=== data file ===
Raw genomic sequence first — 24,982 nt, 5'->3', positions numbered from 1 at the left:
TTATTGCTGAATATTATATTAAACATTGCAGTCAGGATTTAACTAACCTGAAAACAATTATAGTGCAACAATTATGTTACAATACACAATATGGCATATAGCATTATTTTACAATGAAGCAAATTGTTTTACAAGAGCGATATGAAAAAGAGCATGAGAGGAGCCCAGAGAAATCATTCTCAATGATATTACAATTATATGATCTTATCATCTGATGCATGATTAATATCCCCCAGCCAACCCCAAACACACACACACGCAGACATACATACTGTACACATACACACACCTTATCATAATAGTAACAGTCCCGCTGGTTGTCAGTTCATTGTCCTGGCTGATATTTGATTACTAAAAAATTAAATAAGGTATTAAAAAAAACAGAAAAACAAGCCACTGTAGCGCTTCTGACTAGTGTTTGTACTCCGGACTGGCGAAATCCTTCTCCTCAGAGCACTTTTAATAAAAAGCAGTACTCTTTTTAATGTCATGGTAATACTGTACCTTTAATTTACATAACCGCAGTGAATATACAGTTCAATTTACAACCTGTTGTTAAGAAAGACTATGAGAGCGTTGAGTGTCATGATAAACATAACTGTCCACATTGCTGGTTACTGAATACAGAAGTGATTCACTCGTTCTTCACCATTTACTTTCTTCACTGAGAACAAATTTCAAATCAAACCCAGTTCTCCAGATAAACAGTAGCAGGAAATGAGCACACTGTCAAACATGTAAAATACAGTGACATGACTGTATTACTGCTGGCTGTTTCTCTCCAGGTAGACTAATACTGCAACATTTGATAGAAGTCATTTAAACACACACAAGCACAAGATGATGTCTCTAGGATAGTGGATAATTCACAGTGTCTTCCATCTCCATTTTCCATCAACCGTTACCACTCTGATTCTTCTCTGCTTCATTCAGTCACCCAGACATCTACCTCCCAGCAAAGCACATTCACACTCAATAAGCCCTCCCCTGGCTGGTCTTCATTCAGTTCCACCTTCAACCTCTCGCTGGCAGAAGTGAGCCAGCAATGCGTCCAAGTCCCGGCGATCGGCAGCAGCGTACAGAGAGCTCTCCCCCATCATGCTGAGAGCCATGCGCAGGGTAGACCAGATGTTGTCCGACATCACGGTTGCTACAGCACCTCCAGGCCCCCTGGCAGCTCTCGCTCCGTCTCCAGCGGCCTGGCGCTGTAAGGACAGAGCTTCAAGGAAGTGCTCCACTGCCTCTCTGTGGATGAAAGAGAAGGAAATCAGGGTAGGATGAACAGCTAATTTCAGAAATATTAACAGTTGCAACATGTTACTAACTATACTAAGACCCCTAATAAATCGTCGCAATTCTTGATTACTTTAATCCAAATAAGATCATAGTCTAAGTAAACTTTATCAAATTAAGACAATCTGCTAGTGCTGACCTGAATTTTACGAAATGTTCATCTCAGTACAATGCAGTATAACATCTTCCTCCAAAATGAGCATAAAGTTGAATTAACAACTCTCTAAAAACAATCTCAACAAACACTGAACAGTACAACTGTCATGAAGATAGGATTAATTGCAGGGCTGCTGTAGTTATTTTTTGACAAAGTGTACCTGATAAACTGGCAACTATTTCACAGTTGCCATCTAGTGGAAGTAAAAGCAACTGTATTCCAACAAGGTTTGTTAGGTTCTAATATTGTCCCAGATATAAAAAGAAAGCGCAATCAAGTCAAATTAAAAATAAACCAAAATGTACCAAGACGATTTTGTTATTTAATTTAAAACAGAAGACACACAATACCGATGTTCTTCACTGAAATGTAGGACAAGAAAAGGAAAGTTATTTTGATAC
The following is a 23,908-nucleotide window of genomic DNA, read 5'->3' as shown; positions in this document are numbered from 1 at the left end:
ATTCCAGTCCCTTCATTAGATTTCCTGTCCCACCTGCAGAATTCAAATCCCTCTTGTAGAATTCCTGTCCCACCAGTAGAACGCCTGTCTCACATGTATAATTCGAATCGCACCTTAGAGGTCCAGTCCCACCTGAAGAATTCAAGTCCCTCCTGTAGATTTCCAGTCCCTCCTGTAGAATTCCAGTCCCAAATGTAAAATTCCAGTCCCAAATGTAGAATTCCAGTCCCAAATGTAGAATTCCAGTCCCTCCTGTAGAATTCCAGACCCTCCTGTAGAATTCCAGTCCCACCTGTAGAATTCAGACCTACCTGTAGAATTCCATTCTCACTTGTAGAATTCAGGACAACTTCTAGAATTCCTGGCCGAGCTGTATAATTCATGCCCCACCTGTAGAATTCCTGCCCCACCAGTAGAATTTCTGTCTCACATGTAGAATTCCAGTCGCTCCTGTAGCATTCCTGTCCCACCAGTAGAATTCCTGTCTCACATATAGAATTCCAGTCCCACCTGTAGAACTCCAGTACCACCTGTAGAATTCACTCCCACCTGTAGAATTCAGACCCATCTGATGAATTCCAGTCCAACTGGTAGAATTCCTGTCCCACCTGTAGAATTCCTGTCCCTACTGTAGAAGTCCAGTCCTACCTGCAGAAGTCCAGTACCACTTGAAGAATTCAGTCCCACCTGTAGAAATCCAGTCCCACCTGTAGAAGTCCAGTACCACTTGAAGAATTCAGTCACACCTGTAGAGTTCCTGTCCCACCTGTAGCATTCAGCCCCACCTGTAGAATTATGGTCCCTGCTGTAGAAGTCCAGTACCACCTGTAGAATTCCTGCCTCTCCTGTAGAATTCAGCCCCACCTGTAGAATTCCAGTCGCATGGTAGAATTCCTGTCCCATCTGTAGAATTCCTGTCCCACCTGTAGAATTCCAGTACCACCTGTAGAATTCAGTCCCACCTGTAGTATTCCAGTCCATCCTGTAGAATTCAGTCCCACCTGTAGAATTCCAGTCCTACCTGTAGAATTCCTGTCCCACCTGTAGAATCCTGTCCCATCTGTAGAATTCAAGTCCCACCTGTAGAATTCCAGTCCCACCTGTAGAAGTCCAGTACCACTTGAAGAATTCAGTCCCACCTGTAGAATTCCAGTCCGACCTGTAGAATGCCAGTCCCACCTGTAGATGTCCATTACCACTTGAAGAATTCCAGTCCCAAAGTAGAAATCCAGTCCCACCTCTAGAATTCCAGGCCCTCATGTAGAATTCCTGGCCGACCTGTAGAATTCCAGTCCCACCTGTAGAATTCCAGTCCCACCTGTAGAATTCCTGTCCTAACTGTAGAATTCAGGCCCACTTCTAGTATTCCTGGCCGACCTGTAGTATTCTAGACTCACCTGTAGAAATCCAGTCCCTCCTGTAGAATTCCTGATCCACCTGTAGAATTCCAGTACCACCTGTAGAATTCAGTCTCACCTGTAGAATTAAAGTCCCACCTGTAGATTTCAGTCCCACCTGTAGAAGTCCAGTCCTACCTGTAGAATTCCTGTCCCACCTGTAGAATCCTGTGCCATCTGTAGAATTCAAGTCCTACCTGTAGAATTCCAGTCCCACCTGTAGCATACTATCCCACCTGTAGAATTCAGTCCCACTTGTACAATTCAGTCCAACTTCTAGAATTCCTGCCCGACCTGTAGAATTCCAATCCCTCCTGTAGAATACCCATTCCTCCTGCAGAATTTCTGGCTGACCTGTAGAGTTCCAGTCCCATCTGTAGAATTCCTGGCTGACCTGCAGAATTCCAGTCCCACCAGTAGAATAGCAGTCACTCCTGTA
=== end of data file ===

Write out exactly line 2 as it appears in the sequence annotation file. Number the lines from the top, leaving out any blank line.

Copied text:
TTATTGCTGAATATTATATTAAACATTGCAGTCAGGATTTAACTAACCTGAAAACAATTATAGTGCAACAATTATGTTACAATACACAATATGGCATATAGCATTATTTTACAATGAAGCAAATTGTTTTACAAGAGCGATATGAAAAAGAGCATGAGAGGAGCCCAGAGAAATCATTCTCAATGATATTACAATTATATGATCTTATCATCTGATGCATGATTAATATCCCCCAGCCAACCCCAAACACACACACACGCAGACATACATACTGTACACATACACACACCTTATCATAATAGTAACAGTCCCGCTGGTTGTCAGTTCATTGTCCTGGCTGATATTTGATTACTAAAAAATTAAATAAGGTATTAAAAAAAACAGAAAAACAAGCCACTGTAGCGCTTCTGACTAGTGTTTGTACTCCGGACTGGCGAAATCCTTCTCCTCAGAGCACTTTTAATAAAAAGCAGTACTCTTTTTAATGTCATGGTAATACTGTACCTTTAATTTACATAACCGCAGTGAATATACAGTTCAATTTACAACCTGTTGTTAAGAAAGACTATGAGAGCGTTGAGTGTCATGATAAACATAACTGTCCACATTGCTGGTTACTGAATACAGAAGTGATTCACTCGTTCTTCACCATTTACTTTCTTCACTGAGAACAAATTTCAAATCAAACCCAGTTCTCCAGATAAACAGTAGCAGGAAATGAGCACACTGTCAAACATGTAAAATACAGTGACATGACTGTATTACTGCTGGCTGTTTCTCTCCAGGTAGACTAATACTGCAACATTTGATAGAAGTCATTTAAACACACACAAGCACAAGATGATGTCTCTAGGATAGTGGATAATTCACAGTGTCTTCCATCTCCATTTTCCATCAACCGTTACCACTCTGATTCTTCTCTGCTTCATTCAGTCACCCAGACATCTACCTCCCAGCAAAGCACATTCACACTCAATAAGCCCTCCCCTGGCTGGTCTTCATTCAGTTCCACCTTCAACCTCTCGCTGGCAGAAGTGAGCCAGCAATGCGTCCAAGTCCCGGCGATCGGCAGCAGCGTACAGAGAGCTCTCCCCCATCATGCTGAGAGCCATGCGCAGGGTAGACCAGATGTTGTCCGACATCACGGTTGCTACAGCACCTCCAGGCCCCCTGGCAGCTCTCGCTCCGTCTCCAGCGGCCTGGCGCTGTAAGGACAGAGCTTCAAGGAAGTGCTCCACTGCCTCTCTGTGGATGAAAGAGAAGGAAATCAGGGTAGGATGAACAGCTAATTTCAGAAATATTAACAGTTGCAACATGTTACTAACTATACTAAGACCCCTAATAAATCGTCGCAATTCTTGATTACTTTAATCCAAATAAGATCATAGTCTAAGTAAACTTTATCAAATTAAGACAATCTGCTAGTGCTGACCTGAATTTTACGAAATGTTCATCTCAGTACAATGCAGTATAACATCTTCCTCCAAAATGAGCATAAAGTTGAATTAACAACTCTCTAAAAACAATCTCAACAAACACTGAACAGTACAACTGTCATGAAGATAGGATTAATTGCAGGGCTGCTGTAGTTATTTTTTGACAAAGTGTACCTGATAAACTGGCAACTATTTCACAGTTGCCATCTAGTGGAAGTAAAAGCAACTGTATTCCAACAAGGTTTGTTAGGTTCTAATATTGTCCCAGATATAAAAAGAAAGCGCAATCAAGTCAAATTAAAAATAAACCAAAATGTACCAAGACGATTTTGTTATTTAATTTAAAACAGAAGACACACAATACCGATGTTCTTCACTGAAATGTAGGACAAGAAAAGGAAAGTTATTTTGATAC